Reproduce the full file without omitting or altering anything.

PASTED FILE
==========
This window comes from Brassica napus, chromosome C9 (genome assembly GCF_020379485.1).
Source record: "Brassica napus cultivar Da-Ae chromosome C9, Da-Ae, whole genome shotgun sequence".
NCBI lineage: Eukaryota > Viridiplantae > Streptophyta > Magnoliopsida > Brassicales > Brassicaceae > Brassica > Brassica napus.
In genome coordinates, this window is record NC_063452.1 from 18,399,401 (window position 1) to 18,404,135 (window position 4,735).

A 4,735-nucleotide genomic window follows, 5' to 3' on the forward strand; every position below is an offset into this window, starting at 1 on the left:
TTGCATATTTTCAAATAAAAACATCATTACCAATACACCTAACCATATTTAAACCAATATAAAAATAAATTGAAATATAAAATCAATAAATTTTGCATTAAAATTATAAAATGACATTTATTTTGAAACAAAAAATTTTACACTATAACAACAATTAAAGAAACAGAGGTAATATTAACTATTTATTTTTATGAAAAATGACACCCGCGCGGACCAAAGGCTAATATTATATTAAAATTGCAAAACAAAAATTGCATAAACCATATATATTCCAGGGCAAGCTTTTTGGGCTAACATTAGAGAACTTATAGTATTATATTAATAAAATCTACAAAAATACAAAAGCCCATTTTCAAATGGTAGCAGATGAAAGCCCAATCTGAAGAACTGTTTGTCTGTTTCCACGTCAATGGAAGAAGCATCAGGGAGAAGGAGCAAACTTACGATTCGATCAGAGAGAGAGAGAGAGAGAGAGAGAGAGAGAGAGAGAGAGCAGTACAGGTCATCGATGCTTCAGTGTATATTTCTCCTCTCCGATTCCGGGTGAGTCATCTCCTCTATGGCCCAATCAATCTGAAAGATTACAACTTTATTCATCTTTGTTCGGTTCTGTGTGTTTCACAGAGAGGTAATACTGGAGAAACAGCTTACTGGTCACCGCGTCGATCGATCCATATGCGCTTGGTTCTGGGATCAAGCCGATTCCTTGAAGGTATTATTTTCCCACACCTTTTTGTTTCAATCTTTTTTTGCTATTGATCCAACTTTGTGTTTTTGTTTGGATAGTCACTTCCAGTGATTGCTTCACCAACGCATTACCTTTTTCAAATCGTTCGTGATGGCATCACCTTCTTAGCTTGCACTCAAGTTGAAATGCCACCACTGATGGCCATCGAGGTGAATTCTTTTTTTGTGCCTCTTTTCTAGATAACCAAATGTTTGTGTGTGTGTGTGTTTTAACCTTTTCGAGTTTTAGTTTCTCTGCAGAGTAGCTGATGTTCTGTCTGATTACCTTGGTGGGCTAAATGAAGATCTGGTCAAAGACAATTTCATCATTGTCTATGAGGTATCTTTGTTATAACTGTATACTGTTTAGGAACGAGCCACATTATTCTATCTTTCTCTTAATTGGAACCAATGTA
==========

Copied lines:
This window comes from Brassica napus, chromosome C9 (genome assembly GCF_020379485.1).
Source record: "Brassica napus cultivar Da-Ae chromosome C9, Da-Ae, whole genome shotgun sequence".
NCBI lineage: Eukaryota > Viridiplantae > Streptophyta > Magnoliopsida > Brassicales > Brassicaceae > Brassica > Brassica napus.
In genome coordinates, this window is record NC_063452.1 from 18,399,401 (window position 1) to 18,404,135 (window position 4,735).

A 4,735-nucleotide genomic window follows, 5' to 3' on the forward strand; every position below is an offset into this window, starting at 1 on the left:
TTGCATATTTTCAAATAAAAACATCATTACCAATACACCTAACCATATTTAAACCAATATAAAAATAAATTGAAATATAAAATCAATAAATTTTGCATTAAAATTATAAAATGACATTTATTTTGAAACAAAAAATTTTACACTATAACAACAATTAAAGAAACAGAGGTAATATTAACTATTTATTTTTATGAAAAATGACACCCGCGCGGACCAAAGGCTAATATTATATTAAAATTGCAAAACAAAAATTGCATAAACCATATATATTCCAGGGCAAGCTTTTTGGGCTAACATTAGAGAACTTATAGTATTATATTAATAAAATCTACAAAAATACAAAAGCCCATTTTCAAATGGTAGCAGATGAAAGCCCAATCTGAAGAACTGTTTGTCTGTTTCCACGTCAATGGAAGAAGCATCAGGGAGAAGGAGCAAACTTACGATTCGATCAGAGAGAGAGAGAGAGAGAGAGAGAGAGAGAGAGAGAGAGCAGTACAGGTCATCGATGCTTCAGTGTATATTTCTCCTCTCCGATTCCGGGTGAGTCATCTCCTCTATGGCCCAATCAATCTGAAAGATTACAACTTTATTCATCTTTGTTCGGTTCTGTGTGTTTCACAGAGAGGTAATACTGGAGAAACAGCTTACTGGTCACCGCGTCGATCGATCCATATGCGCTTGGTTCTGGGATCAAGCCGATTCCTTGAAGGTATTATTTTCCCACACCTTTTTGTTTCAATCTTTTTTTGCTATTGATCCAACTTTGTGTTTTTGTTTGGATAGTCACTTCCAGTGATTGCTTCACCAACGCATTACCTTTTTCAAATCGTTCGTGATGGCATCACCTTCTTAGCTTGCACTCAAGTTGAAATGCCACCACTGATGGCCATCGAGGTGAATTCTTTTTTTGTGCCTCTTTTCTAGATAACCAAATGTTTGTGTGTGTGTGTGTTTTAACCTTTTCGAGTTTTAGTTTCTCTGCAGAGTAGCTGATGTTCTGTCTGATTACCTTGGTGGGCTAAATGAAGATCTGGTCAAAGACAATTTCATCATTGTCTATGAGGTATCTTTGTTATAACTGTATACTGTTTAGGAACGAGCCACATTATTCTATCTTTCTCTTAATTGGAACCAATGTA